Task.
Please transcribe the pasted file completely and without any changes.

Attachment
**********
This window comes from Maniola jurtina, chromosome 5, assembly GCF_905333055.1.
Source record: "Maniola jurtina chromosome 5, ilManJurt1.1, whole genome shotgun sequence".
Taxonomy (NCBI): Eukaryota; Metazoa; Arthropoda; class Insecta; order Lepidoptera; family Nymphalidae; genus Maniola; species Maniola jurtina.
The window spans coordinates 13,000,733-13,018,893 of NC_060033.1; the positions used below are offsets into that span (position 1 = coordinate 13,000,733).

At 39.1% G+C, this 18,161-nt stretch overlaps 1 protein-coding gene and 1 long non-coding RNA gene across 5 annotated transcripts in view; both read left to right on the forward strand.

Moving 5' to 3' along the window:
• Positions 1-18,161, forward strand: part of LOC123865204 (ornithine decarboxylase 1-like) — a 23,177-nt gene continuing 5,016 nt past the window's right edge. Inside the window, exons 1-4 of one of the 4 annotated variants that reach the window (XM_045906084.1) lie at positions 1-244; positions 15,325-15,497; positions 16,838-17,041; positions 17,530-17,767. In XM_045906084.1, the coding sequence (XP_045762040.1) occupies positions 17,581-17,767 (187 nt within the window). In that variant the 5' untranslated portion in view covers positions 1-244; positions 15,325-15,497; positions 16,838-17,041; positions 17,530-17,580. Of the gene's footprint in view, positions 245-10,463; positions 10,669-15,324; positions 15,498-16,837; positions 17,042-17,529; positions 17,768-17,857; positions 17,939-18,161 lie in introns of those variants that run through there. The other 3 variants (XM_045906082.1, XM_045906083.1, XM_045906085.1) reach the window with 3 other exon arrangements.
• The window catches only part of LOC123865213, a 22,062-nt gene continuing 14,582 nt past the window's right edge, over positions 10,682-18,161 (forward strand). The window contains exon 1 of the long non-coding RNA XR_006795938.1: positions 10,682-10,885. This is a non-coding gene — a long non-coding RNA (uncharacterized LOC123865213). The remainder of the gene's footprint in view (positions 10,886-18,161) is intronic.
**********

This window comes from Maniola jurtina, chromosome 5, assembly GCF_905333055.1.
Source record: "Maniola jurtina chromosome 5, ilManJurt1.1, whole genome shotgun sequence".
Taxonomy (NCBI): Eukaryota; Metazoa; Arthropoda; class Insecta; order Lepidoptera; family Nymphalidae; genus Maniola; species Maniola jurtina.
The window spans coordinates 13,000,733-13,018,893 of NC_060033.1; the positions used below are offsets into that span (position 1 = coordinate 13,000,733).

At 39.1% G+C, this 18,161-nt stretch overlaps 1 protein-coding gene and 1 long non-coding RNA gene across 5 annotated transcripts in view; both read left to right on the forward strand.

Moving 5' to 3' along the window:
• Positions 1-18,161, forward strand: part of LOC123865204 (ornithine decarboxylase 1-like) — a 23,177-nt gene continuing 5,016 nt past the window's right edge. Inside the window, exons 1-4 of one of the 4 annotated variants that reach the window (XM_045906084.1) lie at positions 1-244; positions 15,325-15,497; positions 16,838-17,041; positions 17,530-17,767. In XM_045906084.1, the coding sequence (XP_045762040.1) occupies positions 17,581-17,767 (187 nt within the window). In that variant the 5' untranslated portion in view covers positions 1-244; positions 15,325-15,497; positions 16,838-17,041; positions 17,530-17,580. Of the gene's footprint in view, positions 245-10,463; positions 10,669-15,324; positions 15,498-16,837; positions 17,042-17,529; positions 17,768-17,857; positions 17,939-18,161 lie in introns of those variants that run through there. The other 3 variants (XM_045906082.1, XM_045906083.1, XM_045906085.1) reach the window with 3 other exon arrangements.
• The window catches only part of LOC123865213, a 22,062-nt gene continuing 14,582 nt past the window's right edge, over positions 10,682-18,161 (forward strand). The window contains exon 1 of the long non-coding RNA XR_006795938.1: positions 10,682-10,885. This is a non-coding gene — a long non-coding RNA (uncharacterized LOC123865213). The remainder of the gene's footprint in view (positions 10,886-18,161) is intronic.